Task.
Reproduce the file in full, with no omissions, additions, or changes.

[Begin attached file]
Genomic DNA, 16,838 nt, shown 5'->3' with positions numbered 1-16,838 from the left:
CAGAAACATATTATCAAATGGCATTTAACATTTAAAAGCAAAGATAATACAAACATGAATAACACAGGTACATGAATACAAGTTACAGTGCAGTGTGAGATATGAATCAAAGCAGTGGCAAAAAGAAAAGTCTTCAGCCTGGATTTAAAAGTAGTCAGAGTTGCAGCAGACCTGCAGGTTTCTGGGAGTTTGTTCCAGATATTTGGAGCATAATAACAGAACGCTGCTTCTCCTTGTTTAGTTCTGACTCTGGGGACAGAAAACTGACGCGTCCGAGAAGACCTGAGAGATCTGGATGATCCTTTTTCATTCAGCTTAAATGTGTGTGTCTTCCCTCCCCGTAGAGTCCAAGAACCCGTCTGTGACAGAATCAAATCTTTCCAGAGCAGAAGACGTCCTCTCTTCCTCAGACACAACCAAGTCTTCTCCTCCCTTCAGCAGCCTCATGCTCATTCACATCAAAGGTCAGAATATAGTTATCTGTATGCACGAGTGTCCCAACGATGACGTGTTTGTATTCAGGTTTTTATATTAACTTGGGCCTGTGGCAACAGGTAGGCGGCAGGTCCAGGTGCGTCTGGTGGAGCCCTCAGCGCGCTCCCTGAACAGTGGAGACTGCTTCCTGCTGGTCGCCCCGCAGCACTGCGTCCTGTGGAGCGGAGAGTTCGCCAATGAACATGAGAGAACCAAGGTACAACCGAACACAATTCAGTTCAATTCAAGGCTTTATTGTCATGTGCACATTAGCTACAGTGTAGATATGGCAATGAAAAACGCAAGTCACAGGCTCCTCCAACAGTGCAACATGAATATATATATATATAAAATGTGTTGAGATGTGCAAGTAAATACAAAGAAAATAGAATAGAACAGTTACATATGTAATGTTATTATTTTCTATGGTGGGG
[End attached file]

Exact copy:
Genomic DNA, 16,838 nt, shown 5'->3' with positions numbered 1-16,838 from the left:
CAGAAACATATTATCAAATGGCATTTAACATTTAAAAGCAAAGATAATACAAACATGAATAACACAGGTACATGAATACAAGTTACAGTGCAGTGTGAGATATGAATCAAAGCAGTGGCAAAAAGAAAAGTCTTCAGCCTGGATTTAAAAGTAGTCAGAGTTGCAGCAGACCTGCAGGTTTCTGGGAGTTTGTTCCAGATATTTGGAGCATAATAACAGAACGCTGCTTCTCCTTGTTTAGTTCTGACTCTGGGGACAGAAAACTGACGCGTCCGAGAAGACCTGAGAGATCTGGATGATCCTTTTTCATTCAGCTTAAATGTGTGTGTCTTCCCTCCCCGTAGAGTCCAAGAACCCGTCTGTGACAGAATCAAATCTTTCCAGAGCAGAAGACGTCCTCTCTTCCTCAGACACAACCAAGTCTTCTCCTCCCTTCAGCAGCCTCATGCTCATTCACATCAAAGGTCAGAATATAGTTATCTGTATGCACGAGTGTCCCAACGATGACGTGTTTGTATTCAGGTTTTTATATTAACTTGGGCCTGTGGCAACAGGTAGGCGGCAGGTCCAGGTGCGTCTGGTGGAGCCCTCAGCGCGCTCCCTGAACAGTGGAGACTGCTTCCTGCTGGTCGCCCCGCAGCACTGCGTCCTGTGGAGCGGAGAGTTCGCCAATGAACATGAGAGAACCAAGGTACAACCGAACACAATTCAGTTCAATTCAAGGCTTTATTGTCATGTGCACATTAGCTACAGTGTAGATATGGCAATGAAAAACGCAAGTCACAGGCTCCTCCAACAGTGCAACATGAATATATATATATATAAAATGTGTTGAGATGTGCAAGTAAATACAAAGAAAATAGAATAGAACAGTTACATATGTAATGTTATTATTTTCTATGGTGGGG